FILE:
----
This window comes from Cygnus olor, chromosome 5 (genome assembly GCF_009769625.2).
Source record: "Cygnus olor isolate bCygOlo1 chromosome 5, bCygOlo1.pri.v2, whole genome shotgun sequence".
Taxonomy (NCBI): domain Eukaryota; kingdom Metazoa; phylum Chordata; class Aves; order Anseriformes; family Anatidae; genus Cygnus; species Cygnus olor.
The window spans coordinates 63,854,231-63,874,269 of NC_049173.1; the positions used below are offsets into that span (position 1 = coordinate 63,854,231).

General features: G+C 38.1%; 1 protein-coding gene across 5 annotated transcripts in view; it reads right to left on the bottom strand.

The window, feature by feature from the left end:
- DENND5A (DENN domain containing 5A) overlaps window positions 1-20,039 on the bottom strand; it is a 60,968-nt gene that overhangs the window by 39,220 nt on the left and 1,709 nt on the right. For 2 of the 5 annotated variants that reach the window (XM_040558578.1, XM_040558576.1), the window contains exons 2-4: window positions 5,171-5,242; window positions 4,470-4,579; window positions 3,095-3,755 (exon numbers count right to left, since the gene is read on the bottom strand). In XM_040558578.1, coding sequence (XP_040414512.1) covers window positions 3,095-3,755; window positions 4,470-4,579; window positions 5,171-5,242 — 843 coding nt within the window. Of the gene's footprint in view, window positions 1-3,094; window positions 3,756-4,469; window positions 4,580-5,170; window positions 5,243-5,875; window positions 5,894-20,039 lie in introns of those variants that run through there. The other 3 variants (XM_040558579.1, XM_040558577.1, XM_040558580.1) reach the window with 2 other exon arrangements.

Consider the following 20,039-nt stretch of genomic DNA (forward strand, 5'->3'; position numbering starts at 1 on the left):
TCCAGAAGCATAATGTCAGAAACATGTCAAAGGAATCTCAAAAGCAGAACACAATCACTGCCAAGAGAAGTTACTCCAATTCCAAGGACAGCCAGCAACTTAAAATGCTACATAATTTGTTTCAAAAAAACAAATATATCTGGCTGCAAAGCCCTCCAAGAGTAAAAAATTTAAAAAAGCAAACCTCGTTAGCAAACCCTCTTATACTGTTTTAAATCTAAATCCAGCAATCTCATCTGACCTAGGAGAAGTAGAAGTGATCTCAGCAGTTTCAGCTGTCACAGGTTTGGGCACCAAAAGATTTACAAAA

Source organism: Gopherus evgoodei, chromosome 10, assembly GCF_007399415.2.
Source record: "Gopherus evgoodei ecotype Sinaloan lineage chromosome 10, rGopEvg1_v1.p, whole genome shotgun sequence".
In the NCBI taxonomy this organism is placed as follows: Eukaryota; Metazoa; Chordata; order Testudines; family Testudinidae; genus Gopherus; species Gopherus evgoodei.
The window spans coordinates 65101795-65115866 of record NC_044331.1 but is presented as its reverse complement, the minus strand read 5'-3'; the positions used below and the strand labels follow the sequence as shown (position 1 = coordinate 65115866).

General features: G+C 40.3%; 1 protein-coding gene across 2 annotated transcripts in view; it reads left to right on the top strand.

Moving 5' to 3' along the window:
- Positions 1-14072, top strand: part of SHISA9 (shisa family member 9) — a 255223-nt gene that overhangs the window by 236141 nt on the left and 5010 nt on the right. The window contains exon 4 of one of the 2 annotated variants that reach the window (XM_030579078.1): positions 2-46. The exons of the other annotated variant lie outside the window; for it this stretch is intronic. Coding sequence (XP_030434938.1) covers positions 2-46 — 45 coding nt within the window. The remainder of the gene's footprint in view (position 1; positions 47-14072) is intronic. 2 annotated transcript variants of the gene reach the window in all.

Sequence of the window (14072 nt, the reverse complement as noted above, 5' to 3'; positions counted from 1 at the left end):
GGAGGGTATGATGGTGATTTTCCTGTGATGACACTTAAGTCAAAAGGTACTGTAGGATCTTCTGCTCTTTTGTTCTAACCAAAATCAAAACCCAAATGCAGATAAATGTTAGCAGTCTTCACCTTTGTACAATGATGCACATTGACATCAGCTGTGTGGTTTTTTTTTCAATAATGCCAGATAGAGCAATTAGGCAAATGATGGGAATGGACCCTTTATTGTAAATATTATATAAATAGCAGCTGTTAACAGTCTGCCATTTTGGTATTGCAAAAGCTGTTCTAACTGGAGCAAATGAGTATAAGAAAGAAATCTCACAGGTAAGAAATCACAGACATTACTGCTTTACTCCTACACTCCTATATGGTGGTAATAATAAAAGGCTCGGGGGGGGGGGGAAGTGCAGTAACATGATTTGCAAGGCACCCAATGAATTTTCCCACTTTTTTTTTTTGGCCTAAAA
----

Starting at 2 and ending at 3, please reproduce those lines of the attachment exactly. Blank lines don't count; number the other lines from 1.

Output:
Source record: "Cygnus olor isolate bCygOlo1 chromosome 5, bCygOlo1.pri.v2, whole genome shotgun sequence".
Taxonomy (NCBI): domain Eukaryota; kingdom Metazoa; phylum Chordata; class Aves; order Anseriformes; family Anatidae; genus Cygnus; species Cygnus olor.